From New York to Europe, the apartments of the nouveau riche to ancient French estates, Edith Wharton tells the story of Undine Spragg, a girl from a Midwestern town with unquenchable social aspirations. Though Undine is narcissistic, pampered, and incredibly selfish, she is a beguiling heroine whose marital initiation into New York high society from its trade-wealthy fringes is only the beginning of her relentless ambitions.
Wharton weaves an elaborate plot that renders a detailed depiction of upper-class social behavior in the early 20th century. By using a character with inexorable greed in a novel of manners, she demonstrates some of the customs of a modern age and posits a surprising explanation for divorce and the social role of women, which still resonates for the modern audience today.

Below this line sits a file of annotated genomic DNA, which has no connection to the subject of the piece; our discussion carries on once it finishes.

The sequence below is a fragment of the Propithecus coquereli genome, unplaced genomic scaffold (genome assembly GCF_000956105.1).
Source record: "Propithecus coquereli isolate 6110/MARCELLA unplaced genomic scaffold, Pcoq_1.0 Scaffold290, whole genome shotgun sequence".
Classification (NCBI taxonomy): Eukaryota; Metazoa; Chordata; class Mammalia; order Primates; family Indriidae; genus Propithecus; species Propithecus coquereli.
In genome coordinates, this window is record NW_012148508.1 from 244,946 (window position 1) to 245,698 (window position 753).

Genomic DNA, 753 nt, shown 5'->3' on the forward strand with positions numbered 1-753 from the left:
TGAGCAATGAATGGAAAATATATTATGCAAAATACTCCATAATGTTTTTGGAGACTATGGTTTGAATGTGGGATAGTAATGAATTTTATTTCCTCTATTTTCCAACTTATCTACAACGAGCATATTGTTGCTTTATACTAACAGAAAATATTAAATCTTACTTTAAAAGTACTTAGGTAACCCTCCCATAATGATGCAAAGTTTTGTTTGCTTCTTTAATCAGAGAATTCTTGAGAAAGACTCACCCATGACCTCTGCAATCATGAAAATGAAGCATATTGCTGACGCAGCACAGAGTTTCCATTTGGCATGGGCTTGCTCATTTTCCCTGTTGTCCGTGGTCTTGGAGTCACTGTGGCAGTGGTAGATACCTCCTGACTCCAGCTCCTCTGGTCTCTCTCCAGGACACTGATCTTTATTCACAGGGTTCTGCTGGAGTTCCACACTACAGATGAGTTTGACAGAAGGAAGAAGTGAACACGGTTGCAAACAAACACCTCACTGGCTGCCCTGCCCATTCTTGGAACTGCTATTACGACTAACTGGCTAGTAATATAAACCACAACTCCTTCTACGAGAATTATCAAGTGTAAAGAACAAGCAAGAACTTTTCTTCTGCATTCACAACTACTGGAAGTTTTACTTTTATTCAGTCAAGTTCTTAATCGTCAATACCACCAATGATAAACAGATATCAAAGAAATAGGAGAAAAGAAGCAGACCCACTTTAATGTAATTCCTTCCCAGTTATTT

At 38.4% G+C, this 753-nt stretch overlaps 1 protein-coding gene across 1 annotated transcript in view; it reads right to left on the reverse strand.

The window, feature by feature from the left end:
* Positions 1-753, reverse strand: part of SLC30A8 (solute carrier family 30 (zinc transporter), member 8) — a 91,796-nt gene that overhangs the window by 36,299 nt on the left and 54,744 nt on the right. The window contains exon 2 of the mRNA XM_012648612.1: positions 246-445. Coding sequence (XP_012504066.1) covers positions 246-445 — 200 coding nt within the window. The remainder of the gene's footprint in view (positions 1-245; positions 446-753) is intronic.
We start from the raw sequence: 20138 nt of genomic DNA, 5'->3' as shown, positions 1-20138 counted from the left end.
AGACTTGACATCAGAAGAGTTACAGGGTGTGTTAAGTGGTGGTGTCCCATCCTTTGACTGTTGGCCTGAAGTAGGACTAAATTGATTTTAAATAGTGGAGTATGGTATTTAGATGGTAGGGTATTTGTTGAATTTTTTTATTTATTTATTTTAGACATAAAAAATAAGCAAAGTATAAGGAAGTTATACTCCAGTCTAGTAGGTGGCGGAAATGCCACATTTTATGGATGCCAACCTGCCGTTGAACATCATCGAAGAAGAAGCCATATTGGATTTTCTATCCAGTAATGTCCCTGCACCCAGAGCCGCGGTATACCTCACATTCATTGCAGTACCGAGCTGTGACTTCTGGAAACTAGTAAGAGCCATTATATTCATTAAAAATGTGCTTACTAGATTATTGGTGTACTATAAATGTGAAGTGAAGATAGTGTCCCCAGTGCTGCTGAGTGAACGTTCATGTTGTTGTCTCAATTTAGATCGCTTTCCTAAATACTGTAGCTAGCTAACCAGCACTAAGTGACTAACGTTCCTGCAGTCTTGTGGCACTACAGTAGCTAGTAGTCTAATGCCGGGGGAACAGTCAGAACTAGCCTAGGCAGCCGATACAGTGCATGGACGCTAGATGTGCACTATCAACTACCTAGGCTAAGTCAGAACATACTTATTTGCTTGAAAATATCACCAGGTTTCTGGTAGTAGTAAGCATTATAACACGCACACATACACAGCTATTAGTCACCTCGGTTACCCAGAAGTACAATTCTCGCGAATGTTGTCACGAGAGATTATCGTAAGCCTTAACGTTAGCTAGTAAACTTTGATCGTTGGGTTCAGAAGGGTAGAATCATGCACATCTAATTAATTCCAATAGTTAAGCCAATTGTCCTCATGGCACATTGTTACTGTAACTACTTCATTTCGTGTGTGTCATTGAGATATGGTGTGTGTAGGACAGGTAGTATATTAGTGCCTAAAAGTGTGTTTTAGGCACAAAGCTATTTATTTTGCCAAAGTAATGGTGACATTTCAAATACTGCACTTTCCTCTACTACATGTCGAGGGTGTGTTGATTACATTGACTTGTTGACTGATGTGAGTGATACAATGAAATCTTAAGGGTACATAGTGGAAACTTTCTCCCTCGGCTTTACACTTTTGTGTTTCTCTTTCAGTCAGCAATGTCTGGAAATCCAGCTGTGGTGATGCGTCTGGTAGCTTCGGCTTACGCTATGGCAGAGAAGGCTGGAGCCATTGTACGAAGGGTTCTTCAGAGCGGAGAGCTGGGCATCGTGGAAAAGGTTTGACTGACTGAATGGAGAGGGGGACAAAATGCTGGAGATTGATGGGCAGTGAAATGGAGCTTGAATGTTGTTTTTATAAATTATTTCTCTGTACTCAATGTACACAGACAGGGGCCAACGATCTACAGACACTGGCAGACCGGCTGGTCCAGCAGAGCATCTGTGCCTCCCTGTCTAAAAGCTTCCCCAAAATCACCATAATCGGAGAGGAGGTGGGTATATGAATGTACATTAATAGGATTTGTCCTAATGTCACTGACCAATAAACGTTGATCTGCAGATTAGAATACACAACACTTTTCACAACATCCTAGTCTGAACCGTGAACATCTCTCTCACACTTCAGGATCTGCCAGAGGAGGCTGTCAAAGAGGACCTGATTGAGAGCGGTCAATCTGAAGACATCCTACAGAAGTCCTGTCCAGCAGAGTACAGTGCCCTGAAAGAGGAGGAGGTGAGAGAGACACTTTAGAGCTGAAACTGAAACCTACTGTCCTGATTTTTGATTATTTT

Public Domain (P)2011 Tantor
This narrator has extraordinary skill at cadence and differentiation between the large cast of characters. It was absolutely cinematic.
Both the beginning and end are startling and are moments where the events in the tale seem to open into a wider critique that touches the here and now.
She beautifully performs all of the genders, ages and classes written without ever letting you notice that she is doing it. He pronunciation is flawless in French and English.
In a world where too much is never enough, Undine Spragg is the hungriest of the hungry.
The book is enthralling. I had never read it, recently read a piece in the New Yorker about it, and had hoped it would be interesting. It was difficult to remove my i-pod, frankly.
Edith Wharton's best novel in my opinion. Undine Spragg is an incredible invention. Infuriating at times but worth it.
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